single spoke wheel, air vents, rear indicators mounted
above the C pillars were all realised at a very late
stage as were the precise angles of front and rear
Thursday 5th October 1955
o'clock, the new CitroŽn was unveiled at the Paris motor
show. Minutes later, dozens of Projet D - now officially
named DS 19 were driven out of the factory gates and
into the Paris traffic. By 09:45 that morning, CitroŽn
had taken 749 firm orders and by the end of the day, 12
000 orders had been placed, the vast majority by people
who had never seen the car. The Traction effect
had been repeated. Unfortunately, so had the problems.
No-one had the faintest idea how these cars worked. The
workshops had no manuals. The salesmen had no publicity
material. The obsessive need for secrecy had worked
against the company. early cars were less than totally
reliable. Many was the owner who found himself stranded
with no steering, no brakes, no
clutch, no gearchange , no suspension and a big pool of
fluid under his car. The local garagiste had no
idea what to do. The company quickly mobilised itself,
providing the agents with the necessary workshop manuals
and training to allow it to honour its guarantees. But
when it was working, the DS was undoubtedly la Reine
de la Route offering novelty and modernism in
addition to unprecedented levels of comfort, road
holding, braking and safety. Little by little, the bugs
were solved. The hydraulic fluid formulation was
improved to reduce oxydisation caused by the intensely
hygroscopic properties of the early fluid and
eventually, the DS became as reliable as any of its
conventional contemporaries - if maintained properly.
its 20 year lifetime, the DS was refined and improved and the range was
extended to include numerous new variants. The DS was built in England ,
Belgium, South Africa and Australia as well as in France.
1957, a "dry" DS was introduced. The ID 19 retained the body and
suspension of the DS but was equipped with a conventional braking and
steering system and a normal clutch and manual gearchange. Despite
marginally lower power, the ID 19 offered similar levels of performance
thanks to a reduction in the load placed on the hydraulic pump. The
Traction ceased production that year. The purists at Javel considered
this car to be a "sous-produit".
In 1958, the ID Break
(estate car) was launched, available as a 7 seater, 9 seater Familiale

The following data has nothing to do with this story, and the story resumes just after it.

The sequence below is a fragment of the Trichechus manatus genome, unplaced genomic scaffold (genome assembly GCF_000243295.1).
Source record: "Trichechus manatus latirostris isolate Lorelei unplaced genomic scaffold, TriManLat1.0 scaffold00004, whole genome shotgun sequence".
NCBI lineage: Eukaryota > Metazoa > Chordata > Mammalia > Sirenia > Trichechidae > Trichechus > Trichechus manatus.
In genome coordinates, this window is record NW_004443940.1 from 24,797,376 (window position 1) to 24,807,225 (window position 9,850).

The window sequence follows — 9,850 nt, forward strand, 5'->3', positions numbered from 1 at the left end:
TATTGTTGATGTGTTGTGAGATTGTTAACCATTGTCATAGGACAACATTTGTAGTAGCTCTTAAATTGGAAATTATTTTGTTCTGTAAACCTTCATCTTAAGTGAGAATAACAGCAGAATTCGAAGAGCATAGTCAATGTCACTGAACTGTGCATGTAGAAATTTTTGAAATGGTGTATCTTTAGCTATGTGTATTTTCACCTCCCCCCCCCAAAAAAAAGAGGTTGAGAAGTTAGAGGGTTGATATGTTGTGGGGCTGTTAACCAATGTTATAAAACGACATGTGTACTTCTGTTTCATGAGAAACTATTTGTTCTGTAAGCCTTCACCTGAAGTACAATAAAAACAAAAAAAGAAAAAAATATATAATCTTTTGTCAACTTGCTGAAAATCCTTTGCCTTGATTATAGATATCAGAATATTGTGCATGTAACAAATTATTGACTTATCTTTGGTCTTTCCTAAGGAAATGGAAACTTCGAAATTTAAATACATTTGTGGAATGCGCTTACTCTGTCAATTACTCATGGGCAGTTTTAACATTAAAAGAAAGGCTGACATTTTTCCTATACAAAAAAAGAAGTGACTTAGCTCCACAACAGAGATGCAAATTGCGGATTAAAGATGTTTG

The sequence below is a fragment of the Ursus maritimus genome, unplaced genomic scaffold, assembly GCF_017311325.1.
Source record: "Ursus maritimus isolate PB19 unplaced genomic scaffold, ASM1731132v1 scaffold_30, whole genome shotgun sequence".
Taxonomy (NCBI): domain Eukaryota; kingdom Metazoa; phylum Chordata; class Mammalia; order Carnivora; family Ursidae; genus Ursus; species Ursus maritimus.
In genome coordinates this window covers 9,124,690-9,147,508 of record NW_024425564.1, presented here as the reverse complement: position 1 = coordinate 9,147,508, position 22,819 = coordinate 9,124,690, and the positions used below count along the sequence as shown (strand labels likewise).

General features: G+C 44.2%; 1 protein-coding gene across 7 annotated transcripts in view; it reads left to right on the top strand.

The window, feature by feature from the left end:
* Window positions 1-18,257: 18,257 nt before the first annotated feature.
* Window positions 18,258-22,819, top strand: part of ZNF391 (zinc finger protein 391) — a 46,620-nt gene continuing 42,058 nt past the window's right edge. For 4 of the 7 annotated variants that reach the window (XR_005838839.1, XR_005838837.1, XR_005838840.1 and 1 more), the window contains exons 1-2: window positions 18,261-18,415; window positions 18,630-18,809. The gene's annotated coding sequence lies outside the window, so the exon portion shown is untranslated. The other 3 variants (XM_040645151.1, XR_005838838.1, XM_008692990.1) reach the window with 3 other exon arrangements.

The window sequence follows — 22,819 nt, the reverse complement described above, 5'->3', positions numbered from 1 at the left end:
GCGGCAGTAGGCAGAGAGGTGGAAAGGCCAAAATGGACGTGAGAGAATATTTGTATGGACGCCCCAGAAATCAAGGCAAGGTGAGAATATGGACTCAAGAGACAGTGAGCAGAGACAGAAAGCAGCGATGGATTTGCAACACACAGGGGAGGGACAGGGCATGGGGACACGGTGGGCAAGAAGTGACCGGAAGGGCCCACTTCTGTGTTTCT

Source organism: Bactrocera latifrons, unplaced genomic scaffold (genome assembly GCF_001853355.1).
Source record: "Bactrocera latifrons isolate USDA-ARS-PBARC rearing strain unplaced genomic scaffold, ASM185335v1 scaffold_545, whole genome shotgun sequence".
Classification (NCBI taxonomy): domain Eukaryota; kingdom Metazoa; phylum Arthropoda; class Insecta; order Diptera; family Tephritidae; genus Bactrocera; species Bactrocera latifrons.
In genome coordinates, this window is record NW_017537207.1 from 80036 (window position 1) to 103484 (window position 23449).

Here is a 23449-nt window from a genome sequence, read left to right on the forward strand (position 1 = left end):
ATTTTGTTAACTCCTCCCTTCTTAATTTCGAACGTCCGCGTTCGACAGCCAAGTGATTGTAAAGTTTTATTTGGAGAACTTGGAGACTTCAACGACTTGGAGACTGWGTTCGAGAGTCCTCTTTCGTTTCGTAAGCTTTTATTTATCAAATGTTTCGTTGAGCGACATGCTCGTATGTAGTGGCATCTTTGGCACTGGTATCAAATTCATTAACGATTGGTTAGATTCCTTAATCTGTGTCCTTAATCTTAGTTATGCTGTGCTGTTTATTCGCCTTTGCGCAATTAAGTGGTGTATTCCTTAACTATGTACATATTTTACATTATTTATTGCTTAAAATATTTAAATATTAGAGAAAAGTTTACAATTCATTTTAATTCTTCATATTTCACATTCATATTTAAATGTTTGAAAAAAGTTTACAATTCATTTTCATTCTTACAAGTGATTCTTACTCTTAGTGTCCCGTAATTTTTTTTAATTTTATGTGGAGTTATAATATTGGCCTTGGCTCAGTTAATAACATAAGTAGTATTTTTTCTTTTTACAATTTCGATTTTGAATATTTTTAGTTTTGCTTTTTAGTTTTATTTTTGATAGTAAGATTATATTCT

1960, the 6 volt electrical system was replaced by a 12 volt system.
In 1961, power output was upped to 83 bhp.
In 1962, the front end of the car was tidied up resulting in a 8 kph/5
mph improvement in top speed.
halogen auxiliary driving lamps were introduced in 1964.
engines were introduced in 1965 - a 90 bhp short stroke 1 985cc which
replaced the long stroke Sainturat engine in the DS 19 and a 109 bhp
short stroke 2 175cc engine which powered a new model - the DS 21.
front end of the car was redesigned again in 1967 with four lamps
mounted behind transparent faired in panels and on top of the range
models, the inner pair of lamps swivelled with the steering while the
outer pair were linked to the suspension maintaining a level beam
irrespective of whether the car was accelerating or braking.
1968, the DS21 gained an extra pair of horses while the DS 19 gained
thirteen. Along with the additional power came a name change to DS 20.
IDs became D Spťcials if equipped with the old engine or D Super if
fitted with the DS 20 engine. All cars gained a new dashboard too.
1969, the millionth DS was built and to celebrate, the DS 21 was offered
with Bosch electronic fuel injection boosting power to 139 bhp.
In 1970, a five speed manual gearbox was offered.
A Borg Warner fully automatic gearbox was made available in 1971.
In 1972, the DS 21 was replaced by the DS 23 equipped with a 2 347cc
engine developing either 124 bhp when fitted with a carburettor or 141
bhp when equipped with fuel injection. The D Super was available with
the DS 21 engine and 5 speed gearbox and was called the D Super 5-21.
variants included the Prestige which was fitted with a glass
panel separating the chauffeur from the owner and the Decapotable,
both of which were built by Henri
variant was the Pallas which featured superior external finish
and improved interior including leather upholstery. On 24th April 1975,
production of the DS ceased.
production of all models came to 1 455 746. Its replacement, the CX was
nowhere near as innovative, being evolutionary rather than revolutionary
and that car's successor, the XM
continues this trend, representing the refinement of existing concepts
rather than the redefinition of those concepts.
unlikely that the world will ever see such a fundamentally new car as
the DS again. It is true that many manufacturers show concept cars that
are truly innovative but a combination of international legislation and
economics ensures that these are never put into production. Had the DS
merely been such a concept car, it would have been sufficient for an
entry into any history of the automobile. The fact that it made it into
production renders it unique.
was an incredibly successful rally
car and was also used as the basis for the incredible Maserati powered SM
was sold worldwide and met with a mixed reception - ranging from
stupefied incomprehension to unalloyed adulation.
United States of America, protectionist Federal regulations imposed
fixed headlights without the glass nacelle and ultimately led to the
demise of the marque in that marketplace.